George Clooney Agrees – Having Live Rounds on Alec Baldwin’s Deadly Movie Set Was ‘Insane’

George Clooney at Men Who Stare At Goats screening / Photo by Michael Vlasaty via Wikiemedia Commons

ANALYSIS – In general I don’t agree with liberal actor George Clooney, nor seek his validation, but in this case he is right. And he agrees with my earlier comments that live rounds have no place on any movie set. Clooney said it was “insane” that there were live rounds on the set of ‘Rust’ – the western movie where Alec Baldwin fired the live round that killed the film’s director of photography, Halyna Hutchins.

In my analysis piece on October 25, I asked right up front – “First, why was there a live round in a “prop” gun?” Adding, “I personally can’t see any reason for there to ever be live rounds on a movie set.”

And Clooney, according to CNN, said:

Why, for the life of me, this low-budget film with producers who haven’t produced anything wouldn’t have hired for the armorer someone with experience. Maybe they weren’t even using that gun to do target practice [as has been reported], but they had live ammo with dummies in her pack and that is insane.

In my view, having live rounds on set in any way is the most important failure in this case.

The second was the inexperience of the set’s 24 year old armorer, Hannah Gutierrez-Reed, which I noted in my first piece as well. In this case she apparently loaded the live round into the old revolver along with dummy rounds which look real, but have the power removed.

The live round was mixed in with dummies in the box she took them from.

Clooney accused Rust of ‘skimping’ on costs which led to the hiring of the inexperienced armorer, in an apparent dig at Baldwin who was a producer on the film.

And then there is the role of the Assistant Director (AD) who reportedly handed Baldwin the gun, but Clooney argues should never have touched it, saying AD David Halls should never have been near the prop gun.

“I’ve been on sets for 40 years and the person that hands you the gun, the person that is responsible for the gun is either the prop person or the armorer. Period,” said Clooney.

All these issues, as I explained in my second piece, implicate Baldwin to a degree since he was one of the movie’s major producers. As I noted: “Can Alec Baldwin Be Charged with Manslaughter Over Movie Set Shooting? Maybe Not, – But it was His Movie.”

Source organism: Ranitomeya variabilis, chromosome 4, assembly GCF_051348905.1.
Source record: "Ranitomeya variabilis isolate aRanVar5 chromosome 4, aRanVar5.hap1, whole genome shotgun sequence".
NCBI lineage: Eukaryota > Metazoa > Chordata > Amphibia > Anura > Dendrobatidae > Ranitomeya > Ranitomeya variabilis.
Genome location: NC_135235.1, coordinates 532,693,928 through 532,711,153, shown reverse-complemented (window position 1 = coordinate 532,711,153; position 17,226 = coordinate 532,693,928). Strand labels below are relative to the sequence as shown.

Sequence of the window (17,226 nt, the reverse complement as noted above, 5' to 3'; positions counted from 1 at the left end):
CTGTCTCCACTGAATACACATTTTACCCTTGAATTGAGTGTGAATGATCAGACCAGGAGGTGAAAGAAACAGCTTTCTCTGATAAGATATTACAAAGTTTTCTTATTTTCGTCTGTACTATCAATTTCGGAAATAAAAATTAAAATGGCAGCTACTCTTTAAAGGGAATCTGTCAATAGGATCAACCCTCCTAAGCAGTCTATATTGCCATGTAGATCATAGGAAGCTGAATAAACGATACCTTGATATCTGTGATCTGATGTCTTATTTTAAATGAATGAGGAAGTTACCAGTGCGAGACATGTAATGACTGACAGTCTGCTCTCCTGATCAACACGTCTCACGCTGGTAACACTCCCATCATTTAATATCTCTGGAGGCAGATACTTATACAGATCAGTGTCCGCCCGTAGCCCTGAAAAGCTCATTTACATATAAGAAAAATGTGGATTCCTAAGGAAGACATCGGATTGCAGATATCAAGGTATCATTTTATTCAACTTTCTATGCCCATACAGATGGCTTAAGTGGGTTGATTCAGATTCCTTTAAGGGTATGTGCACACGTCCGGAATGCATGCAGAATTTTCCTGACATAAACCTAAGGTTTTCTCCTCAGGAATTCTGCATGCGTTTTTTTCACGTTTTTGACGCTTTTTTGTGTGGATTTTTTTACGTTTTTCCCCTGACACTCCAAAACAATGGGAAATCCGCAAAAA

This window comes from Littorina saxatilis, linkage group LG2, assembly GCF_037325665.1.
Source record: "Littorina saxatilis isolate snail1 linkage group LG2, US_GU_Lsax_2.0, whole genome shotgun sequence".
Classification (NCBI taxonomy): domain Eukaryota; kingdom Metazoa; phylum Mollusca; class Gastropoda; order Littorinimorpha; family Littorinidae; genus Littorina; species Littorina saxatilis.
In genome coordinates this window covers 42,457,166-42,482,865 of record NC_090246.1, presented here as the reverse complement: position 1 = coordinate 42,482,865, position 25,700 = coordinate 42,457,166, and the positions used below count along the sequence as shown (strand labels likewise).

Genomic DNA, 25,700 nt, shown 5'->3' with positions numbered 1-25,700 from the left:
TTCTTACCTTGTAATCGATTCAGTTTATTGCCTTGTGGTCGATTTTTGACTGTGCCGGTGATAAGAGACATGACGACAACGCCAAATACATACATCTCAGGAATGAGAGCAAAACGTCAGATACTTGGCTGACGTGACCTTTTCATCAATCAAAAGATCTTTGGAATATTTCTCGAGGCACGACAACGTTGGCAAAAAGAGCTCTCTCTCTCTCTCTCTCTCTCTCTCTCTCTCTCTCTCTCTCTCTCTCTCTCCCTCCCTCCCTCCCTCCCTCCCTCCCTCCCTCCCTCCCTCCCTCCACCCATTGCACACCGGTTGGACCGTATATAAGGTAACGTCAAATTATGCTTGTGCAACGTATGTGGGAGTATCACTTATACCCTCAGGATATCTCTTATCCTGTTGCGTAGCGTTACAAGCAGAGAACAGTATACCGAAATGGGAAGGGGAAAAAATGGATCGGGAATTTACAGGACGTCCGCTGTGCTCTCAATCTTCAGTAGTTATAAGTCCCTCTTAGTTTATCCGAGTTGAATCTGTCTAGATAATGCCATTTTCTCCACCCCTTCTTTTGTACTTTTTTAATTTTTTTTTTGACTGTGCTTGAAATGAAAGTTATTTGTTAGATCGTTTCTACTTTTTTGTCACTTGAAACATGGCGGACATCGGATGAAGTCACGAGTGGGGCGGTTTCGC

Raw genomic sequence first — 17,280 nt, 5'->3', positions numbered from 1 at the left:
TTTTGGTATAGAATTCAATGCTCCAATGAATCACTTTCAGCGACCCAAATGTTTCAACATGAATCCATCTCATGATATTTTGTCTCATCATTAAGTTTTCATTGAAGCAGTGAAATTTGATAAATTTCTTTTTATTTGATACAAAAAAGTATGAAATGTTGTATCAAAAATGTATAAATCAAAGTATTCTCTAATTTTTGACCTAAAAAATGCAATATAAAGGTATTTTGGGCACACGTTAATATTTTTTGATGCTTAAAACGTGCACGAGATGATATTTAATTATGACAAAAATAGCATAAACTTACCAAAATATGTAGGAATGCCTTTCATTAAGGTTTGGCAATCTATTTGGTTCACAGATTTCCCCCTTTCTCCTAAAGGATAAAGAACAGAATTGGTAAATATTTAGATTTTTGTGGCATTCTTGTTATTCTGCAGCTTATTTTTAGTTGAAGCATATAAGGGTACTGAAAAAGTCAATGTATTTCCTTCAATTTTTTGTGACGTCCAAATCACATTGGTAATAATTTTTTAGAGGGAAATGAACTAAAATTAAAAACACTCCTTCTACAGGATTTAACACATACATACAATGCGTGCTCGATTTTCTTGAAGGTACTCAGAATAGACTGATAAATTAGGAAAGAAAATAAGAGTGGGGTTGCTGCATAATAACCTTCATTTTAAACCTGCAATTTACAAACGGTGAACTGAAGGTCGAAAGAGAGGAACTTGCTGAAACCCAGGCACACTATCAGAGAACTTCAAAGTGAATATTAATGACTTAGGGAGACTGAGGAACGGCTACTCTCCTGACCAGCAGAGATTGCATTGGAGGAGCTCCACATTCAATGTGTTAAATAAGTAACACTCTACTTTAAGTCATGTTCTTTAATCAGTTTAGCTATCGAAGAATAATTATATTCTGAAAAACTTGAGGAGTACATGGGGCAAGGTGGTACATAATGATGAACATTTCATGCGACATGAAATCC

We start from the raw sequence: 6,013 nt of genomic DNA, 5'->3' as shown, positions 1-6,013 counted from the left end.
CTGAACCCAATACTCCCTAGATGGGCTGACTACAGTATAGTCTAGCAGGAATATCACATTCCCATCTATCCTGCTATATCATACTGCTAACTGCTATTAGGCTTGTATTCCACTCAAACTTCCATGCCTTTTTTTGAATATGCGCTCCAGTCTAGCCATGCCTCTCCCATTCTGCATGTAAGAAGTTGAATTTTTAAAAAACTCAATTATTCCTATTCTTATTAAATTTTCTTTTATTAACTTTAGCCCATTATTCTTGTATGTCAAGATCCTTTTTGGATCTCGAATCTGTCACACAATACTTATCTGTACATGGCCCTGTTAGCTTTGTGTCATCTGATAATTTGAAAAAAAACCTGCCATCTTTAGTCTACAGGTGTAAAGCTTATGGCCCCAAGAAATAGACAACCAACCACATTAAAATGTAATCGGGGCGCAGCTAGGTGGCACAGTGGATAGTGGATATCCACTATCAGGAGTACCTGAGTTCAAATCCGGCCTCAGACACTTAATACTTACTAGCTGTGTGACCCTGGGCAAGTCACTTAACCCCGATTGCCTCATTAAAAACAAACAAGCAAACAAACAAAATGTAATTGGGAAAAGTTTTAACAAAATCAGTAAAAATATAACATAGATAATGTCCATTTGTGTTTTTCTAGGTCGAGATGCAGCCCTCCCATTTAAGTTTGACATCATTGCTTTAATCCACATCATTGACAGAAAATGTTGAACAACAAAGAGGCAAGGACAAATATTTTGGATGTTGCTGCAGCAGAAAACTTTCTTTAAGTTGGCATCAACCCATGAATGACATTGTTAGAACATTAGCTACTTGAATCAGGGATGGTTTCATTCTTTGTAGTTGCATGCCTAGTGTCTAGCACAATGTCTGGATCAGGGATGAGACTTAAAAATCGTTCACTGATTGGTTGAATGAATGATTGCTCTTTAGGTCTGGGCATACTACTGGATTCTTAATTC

And sure enough, Baldwin is now being accused of negligence and sued for his role in the fatal incident – named along with other producers in a lawsuit by the film’s head of lighting Serge Svetnoy.

But then there also is the basic gun safety issue on set. This is an issue I have had reservations about blaming Baldwin on, since I can’t understand how an actor is supposed to know if a prop gun has dummy rounds or almost identical live rounds in it.

And Clooney does make this point as well. According to the Daily Mail he said, “the problem is, dummies are tricky. Because they look like real bullets. They’ve got a tiny hole at the back where someone has taken the gunpowder out.”

However, Clooney also shared the protocols he said people in the industry are supposed to follow adding that “Every single time I’m handed a gun on set, I look at it, I open it, I show it to the person I’m pointing it to, we show it to the crew, every single take you hand it back to the armorer when you’re done, and you do it again.”

‘Maybe Alec did that, I hope he did,” added Clooney.

Clooney added that he even fires the gun six times into the ground before handing it back to the armorer after each scene. The actor said it’s been that way since his friend, actor Brandon Lee, was accidentally shot and killed on the set of “The Crow” in 1993.

“After Brandon died, it really became a very clear thing,” Clooney said in the Mail. “Open the gun, look down the barrel, look in the cylinder, make sure.” ADN

Paul Crespo is the Managing Editor of American Defense News. A defense and national security expert, he served as a Marine Corps officer and as a military attaché with the Defense Intelligence Agency (DIA) at US embassies worldwide. Paul holds degrees from Georgetown, London, and Cambridge Universities. He is also CEO of SPECTRE Global Risk, a security advisory firm, and President of the Center for American Defense Studies, a national security think tank.

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